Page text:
Since your receiver does not support HDMI then use option A in your first post. Alternatively you could run the video from your blu-ray player to your TV via HDMI and run the audio out from your blu-ray player via optical to your receiver (assuming you have more then one optical input) on your avr). This way when you watch movies you can still get full 5.1 surround sound, it just wont be lossless, but none-the-less still quite good. If this works, it will buy you time to come with a bit more cash to drop on a new receiver. Something in the $500-$800 range seems to be the sweet spot on most manufactures models.

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post #5 of 8 Old 08-29-2013, 11:14 PM
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Most devices have optical or coax audio outputs that will feed perfectly fine 5.1 sound to your receiver. You should be able to connect your cable box and disc player to the TV using HDMI for video and to the AVR using optical or coax for audio. It makes switching a bit of a pain as you need to change inputs on both the TV and the AVR. The one exception is the Roku, which lacks an optical output. That one has to go through the TV, which likely means only stereo audio.
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post #6 of 8 Old 08-30-2013, 08:08 AM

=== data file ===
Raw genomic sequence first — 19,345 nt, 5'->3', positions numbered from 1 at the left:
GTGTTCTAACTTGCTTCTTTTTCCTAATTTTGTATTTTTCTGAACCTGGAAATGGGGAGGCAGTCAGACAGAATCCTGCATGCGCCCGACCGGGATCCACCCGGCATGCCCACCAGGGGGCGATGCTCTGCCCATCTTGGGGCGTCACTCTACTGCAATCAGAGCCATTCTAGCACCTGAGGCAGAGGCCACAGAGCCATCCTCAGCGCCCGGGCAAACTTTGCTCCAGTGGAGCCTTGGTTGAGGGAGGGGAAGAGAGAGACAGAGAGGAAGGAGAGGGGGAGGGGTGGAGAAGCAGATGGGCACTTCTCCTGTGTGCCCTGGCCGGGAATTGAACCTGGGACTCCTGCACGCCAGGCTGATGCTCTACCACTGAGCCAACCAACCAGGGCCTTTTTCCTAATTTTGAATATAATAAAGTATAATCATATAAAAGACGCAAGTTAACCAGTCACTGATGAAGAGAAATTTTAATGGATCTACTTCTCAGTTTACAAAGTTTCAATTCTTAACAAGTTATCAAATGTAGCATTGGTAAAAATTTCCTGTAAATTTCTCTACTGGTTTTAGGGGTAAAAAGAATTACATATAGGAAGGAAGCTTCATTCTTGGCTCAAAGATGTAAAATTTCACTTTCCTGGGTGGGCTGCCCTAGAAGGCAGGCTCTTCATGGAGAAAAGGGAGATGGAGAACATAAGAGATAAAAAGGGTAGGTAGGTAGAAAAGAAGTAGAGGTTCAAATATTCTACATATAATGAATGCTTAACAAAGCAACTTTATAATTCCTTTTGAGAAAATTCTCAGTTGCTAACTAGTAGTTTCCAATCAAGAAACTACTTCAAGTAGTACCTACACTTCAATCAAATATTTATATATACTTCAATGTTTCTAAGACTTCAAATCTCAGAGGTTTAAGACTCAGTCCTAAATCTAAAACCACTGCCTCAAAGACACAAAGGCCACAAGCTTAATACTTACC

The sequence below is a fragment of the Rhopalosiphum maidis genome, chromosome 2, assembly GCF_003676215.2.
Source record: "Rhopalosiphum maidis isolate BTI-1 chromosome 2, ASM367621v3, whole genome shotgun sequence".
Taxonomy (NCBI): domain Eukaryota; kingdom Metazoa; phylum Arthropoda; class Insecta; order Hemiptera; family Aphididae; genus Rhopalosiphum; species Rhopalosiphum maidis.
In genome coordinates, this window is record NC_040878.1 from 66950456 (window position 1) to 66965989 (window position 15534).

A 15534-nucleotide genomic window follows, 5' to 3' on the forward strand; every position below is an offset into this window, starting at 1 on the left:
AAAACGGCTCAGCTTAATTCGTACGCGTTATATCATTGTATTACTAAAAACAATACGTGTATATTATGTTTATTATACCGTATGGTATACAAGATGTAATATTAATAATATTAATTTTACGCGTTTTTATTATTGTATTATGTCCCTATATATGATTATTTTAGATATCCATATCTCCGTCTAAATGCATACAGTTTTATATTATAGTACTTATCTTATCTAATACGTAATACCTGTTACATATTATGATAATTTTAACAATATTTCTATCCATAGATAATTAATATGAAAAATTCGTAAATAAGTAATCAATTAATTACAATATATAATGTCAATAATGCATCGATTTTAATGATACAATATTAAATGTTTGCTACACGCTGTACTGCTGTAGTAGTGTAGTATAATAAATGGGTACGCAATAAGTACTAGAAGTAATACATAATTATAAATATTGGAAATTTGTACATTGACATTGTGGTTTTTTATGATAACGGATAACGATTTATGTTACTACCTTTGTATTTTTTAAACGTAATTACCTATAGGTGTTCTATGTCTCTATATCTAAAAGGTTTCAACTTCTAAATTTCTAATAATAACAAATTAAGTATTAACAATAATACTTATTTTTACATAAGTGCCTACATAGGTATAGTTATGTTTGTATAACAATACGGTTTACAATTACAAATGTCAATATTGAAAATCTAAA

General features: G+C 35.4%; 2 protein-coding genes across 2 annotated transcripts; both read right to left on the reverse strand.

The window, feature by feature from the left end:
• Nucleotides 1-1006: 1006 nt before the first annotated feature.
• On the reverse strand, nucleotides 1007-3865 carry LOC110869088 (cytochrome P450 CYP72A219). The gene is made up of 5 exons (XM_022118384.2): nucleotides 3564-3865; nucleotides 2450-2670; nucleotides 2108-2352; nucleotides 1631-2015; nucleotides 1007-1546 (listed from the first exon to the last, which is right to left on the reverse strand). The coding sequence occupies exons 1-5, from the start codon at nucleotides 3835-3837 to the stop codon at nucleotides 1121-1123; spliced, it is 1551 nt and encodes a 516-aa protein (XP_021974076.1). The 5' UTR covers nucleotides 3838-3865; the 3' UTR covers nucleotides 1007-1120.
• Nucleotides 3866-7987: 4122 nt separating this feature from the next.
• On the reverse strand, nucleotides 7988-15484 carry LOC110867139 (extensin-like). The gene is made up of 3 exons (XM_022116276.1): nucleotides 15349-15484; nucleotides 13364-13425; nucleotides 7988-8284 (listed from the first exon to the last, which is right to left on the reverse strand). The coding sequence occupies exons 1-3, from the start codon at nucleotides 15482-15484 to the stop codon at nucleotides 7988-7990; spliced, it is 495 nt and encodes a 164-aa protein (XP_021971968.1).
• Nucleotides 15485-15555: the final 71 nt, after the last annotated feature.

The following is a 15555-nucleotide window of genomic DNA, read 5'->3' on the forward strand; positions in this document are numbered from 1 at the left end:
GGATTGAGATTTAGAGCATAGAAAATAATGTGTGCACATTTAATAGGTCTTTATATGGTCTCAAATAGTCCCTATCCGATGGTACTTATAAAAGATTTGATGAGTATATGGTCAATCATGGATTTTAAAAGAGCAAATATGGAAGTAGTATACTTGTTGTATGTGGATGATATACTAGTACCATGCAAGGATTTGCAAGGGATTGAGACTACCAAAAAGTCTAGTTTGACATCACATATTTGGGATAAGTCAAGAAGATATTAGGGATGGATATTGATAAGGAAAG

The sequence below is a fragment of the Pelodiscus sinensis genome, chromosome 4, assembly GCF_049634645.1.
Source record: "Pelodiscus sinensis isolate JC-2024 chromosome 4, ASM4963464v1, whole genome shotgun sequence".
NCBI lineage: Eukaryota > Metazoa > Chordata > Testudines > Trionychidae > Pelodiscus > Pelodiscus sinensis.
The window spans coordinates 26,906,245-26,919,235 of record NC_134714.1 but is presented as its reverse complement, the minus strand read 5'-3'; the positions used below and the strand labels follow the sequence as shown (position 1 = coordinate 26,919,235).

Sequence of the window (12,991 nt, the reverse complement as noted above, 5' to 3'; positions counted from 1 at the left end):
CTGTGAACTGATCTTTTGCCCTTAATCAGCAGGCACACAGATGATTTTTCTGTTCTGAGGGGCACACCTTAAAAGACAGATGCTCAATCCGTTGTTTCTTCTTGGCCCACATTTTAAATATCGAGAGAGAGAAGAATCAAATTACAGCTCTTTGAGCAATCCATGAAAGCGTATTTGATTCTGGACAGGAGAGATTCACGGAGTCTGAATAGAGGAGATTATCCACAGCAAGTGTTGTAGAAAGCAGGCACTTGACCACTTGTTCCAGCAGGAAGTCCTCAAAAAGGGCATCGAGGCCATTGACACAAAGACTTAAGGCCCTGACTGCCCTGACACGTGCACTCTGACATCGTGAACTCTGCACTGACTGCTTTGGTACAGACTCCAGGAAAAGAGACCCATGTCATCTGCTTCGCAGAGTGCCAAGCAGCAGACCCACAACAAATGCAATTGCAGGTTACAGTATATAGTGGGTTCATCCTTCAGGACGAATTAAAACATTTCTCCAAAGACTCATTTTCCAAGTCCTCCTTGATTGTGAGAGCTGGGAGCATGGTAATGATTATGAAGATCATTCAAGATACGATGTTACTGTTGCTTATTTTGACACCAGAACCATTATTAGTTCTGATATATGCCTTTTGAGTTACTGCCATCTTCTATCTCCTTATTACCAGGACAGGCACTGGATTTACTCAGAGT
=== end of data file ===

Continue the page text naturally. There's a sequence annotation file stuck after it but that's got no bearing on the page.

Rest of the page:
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Really it is way best in your situation to hook all components and the HDTV to the receiver via Digital Coax and/or Optical.
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post #7 of 8 Old 08-30-2013, 08:43 AM
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You've received good advice so far. If all you have is 5.1 speakers check and see if your TV can output 5.1 from the digital output. My Pioneer can. I just had to go through the setup menus to switch it from stereo to PCM or something like that. If that's the case everything can connect to your TV and then you can run a single digital cable from your TV to the receiver.
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post #8 of 8 Old 08-30-2013, 03:40 PM
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^^ All TVs can output DD 5.1 from audio sources they acquire themselves - things like off air antenna signals and Smart TV apps. But, many will only output stereo from external devices such as disc players and streaming devices. This is easy enough for the OP to test on his TV.